Cliff village's survival hinges on a manmade water channel

Source:Global Times Published: 2016/6/26 20:08:00

Huang directs villagers on how to best maintain the canal. Photo: IC

More than 100 households in a village deep in the mountains have benefitted from a manmade canal for decades. Tuanjie, a small village hidden in the mountains of Zunyi, Guizhou Province, is probably one of China's most isolated villages.

The village sits on a cliff and the closest town is more than 30 kilometers away. Residents of the village, who are mostly from the Gelao ethnic group, had a shortage of basic life necessities like water for many generations. People and animals all depended upon a single well for water. People queued up for hours a day, waiting for the water to trickle down drop by drop from the well.

The village head, Huang Dafa led them to dig a channel through the mountains, which took four years, and solved their most vexing issue facing their life.

Huang, now 82 years old, was chosen to be the village head when he was just 23. He first tried to divert water from a river 7 kilometers from the village in the 1960s. It was a tremendously difficult task for the villagers as the canal had to wind through several mountains and pass through three precipices as high as 300 meters. The project failed.

Huang then began to self-study hydrotechnics, and was determined to construct the canal again. He conducted village meetings to persuade discouraged villagers. And with his newly acquired knowledge and simple survey and drawing tools, he climbed the mountains and explored, mapped, set the pile points, and planned the canal route all by himself.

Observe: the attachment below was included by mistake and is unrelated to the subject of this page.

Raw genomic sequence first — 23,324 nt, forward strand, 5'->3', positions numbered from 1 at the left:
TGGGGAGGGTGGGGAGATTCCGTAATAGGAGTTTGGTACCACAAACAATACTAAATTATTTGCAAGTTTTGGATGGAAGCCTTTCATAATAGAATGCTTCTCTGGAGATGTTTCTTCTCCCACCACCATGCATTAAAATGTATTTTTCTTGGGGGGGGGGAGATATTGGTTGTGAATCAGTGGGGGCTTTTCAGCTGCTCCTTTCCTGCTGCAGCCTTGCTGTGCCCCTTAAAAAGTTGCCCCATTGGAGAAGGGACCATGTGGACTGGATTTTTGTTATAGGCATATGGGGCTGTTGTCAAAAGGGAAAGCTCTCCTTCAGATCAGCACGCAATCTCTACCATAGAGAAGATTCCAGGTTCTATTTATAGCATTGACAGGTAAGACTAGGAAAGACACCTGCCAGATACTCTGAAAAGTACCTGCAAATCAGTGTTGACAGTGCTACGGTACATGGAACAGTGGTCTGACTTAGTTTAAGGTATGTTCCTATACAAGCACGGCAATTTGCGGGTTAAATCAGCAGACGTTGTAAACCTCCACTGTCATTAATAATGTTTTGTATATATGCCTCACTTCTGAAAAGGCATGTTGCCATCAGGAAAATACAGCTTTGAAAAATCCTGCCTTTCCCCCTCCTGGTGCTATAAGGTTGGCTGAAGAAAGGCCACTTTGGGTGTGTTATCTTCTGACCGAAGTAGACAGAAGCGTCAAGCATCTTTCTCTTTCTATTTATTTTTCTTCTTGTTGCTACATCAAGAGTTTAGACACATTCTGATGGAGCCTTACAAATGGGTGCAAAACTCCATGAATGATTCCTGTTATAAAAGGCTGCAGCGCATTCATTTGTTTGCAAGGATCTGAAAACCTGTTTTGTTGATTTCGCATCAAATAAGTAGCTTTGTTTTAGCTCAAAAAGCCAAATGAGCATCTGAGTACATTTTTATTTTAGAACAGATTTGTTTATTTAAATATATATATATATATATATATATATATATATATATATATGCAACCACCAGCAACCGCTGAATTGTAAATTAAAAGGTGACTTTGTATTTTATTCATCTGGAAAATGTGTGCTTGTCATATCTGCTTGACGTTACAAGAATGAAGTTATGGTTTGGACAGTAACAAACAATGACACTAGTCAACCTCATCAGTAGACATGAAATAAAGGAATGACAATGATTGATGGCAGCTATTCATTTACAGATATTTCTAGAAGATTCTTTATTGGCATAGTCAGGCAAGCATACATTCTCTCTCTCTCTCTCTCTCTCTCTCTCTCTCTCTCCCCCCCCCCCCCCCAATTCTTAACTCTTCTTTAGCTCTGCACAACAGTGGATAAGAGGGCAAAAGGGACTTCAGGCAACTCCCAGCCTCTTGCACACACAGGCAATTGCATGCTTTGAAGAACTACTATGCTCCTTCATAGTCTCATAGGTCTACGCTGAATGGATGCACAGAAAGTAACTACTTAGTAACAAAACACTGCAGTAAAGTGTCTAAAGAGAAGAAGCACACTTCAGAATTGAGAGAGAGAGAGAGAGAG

In 1992, Huang led 300 plus villagers to dig up the canal, using only hoes, steel cables, hammers and their own hands. He carried explosives to blow up the mountain partially to create a canal section.

By early 1995, a 40-centimeter wide, 50-centimeter deep canal had been built, spreading over three villages and more than 10 stockaded villages, with the main canal measuring 7.2 kilometers.

The canal not only solved the village families' drinking water shortage, it also helped irrigate 80 hectares of rice fields. Tuanjie can now ensure harvests during both rainy and dry seasons, yielding half million kilograms of rice a year.

Huang was recently made a "morality model" of Guizhou Province. After retiring as village secretary in 2003, Huang makes a living as a farmer. But he still checks the water channel every day to ensure it's not blocked.

A villager scoops water from the canal. Photo: IC

More crops can now be grown after receiving irrigation. Photo: IC


The river canal flows peacefully through the village after years of hard work. Photo: IC

Villagers follow Huang's lead in digging the water channel. Photo: IC


Newspaper headline: Moving mountains

Posted in: In-Depth

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